What is Child Support?
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Child support is the amount of money that the court orders one parent to pay the other parent every month for the support of the child(ren).
- California has a formula (called a "guideline") for figuring out how much child support should be paid in all cases.
Child support payments are usually made until children turn 18, or 19 if they are still in high school full time, living at home, and can't support themselves.
- Parents may agree to support a child longer.
- The court may also order that both parents continue to support a disabled adult child that is not self-supporting
If the judge signed Domestic Violence "Child Support Orders", collection can be through wage assignment.
If the protected person (a) completed and filed the following forms, (b) the judge signed them, (c) they were filed with the court clerk after the hearing, and (d) copies were "served" on the restrained person, then (e) copies of the forms can be sent to the restrained person's employer:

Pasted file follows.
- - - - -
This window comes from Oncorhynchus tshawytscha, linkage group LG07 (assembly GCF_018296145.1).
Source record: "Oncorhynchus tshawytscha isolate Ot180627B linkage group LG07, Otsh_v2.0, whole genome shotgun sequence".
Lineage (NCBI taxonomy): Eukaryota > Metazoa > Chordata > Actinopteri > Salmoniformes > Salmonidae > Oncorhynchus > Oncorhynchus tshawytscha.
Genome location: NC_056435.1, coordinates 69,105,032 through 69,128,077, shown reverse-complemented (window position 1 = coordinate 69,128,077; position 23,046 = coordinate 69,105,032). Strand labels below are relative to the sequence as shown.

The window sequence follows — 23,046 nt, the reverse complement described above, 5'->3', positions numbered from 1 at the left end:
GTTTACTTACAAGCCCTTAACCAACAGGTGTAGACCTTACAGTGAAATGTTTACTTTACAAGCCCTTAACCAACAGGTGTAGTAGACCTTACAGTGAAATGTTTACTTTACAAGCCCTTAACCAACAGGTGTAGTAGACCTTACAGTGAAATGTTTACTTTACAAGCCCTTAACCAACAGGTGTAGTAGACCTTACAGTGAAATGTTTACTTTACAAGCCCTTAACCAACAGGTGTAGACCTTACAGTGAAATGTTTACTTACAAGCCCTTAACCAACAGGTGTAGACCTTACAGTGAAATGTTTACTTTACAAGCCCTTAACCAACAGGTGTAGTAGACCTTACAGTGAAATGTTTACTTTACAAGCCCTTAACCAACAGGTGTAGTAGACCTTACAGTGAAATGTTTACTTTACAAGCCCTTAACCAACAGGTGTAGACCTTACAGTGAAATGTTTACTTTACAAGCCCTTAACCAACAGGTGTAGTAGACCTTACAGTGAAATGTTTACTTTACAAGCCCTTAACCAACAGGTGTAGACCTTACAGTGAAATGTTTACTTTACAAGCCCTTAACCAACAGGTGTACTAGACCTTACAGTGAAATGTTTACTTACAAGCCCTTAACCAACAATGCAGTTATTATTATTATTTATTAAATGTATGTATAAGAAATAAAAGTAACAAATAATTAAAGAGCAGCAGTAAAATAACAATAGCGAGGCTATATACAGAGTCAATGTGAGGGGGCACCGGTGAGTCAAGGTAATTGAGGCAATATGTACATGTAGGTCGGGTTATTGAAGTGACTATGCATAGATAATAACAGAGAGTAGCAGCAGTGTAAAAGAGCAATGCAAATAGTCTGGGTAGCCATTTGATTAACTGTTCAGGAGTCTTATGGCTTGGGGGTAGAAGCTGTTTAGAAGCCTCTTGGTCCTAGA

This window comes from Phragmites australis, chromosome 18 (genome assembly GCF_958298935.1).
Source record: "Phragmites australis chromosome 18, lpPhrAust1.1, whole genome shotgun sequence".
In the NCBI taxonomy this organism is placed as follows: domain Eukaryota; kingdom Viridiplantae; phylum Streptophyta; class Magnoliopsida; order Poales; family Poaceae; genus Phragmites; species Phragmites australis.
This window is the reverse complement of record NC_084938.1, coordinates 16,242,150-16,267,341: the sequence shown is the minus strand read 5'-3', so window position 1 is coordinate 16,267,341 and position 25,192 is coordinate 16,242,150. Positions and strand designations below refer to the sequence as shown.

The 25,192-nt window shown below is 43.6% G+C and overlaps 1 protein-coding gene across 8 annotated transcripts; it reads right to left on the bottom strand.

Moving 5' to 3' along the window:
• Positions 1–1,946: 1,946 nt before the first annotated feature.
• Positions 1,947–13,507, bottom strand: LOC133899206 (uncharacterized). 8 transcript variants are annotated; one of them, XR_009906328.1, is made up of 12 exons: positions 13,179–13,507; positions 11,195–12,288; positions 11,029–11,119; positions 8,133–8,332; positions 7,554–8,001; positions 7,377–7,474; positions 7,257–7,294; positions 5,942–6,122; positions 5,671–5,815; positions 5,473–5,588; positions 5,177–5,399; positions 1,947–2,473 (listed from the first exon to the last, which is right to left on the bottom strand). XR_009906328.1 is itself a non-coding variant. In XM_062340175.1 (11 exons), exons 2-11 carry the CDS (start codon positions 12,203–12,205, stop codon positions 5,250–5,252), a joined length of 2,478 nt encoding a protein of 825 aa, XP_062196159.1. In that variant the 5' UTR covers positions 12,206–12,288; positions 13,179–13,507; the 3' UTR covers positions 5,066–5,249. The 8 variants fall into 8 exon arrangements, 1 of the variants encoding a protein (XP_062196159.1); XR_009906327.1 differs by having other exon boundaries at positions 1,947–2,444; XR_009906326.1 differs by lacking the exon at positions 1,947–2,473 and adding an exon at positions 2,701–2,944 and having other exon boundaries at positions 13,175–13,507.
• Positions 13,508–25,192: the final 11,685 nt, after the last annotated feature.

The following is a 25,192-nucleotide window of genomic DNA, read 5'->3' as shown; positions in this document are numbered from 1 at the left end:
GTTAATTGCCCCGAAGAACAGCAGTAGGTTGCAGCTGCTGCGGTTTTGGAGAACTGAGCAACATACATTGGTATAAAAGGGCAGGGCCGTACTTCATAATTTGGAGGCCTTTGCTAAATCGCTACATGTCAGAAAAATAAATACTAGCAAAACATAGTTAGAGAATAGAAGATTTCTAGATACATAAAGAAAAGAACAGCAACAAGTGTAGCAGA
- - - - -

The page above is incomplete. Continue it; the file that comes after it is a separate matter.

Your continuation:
- Child Support Order (Form DV-160), and a
- Order/ Notice to Withhold Income for Child Support (Form FL-195)
- The address for the employer can be found on the pay stub or W-2 form that was attached to the restrained person's "Income and Expense Declaration," or the "Financial Statement (Simplified)".
These forms tell the restrained person's employer how much money to withhold from the paycheck for child support, and where the money should be sent.
For more information about child support, click here.
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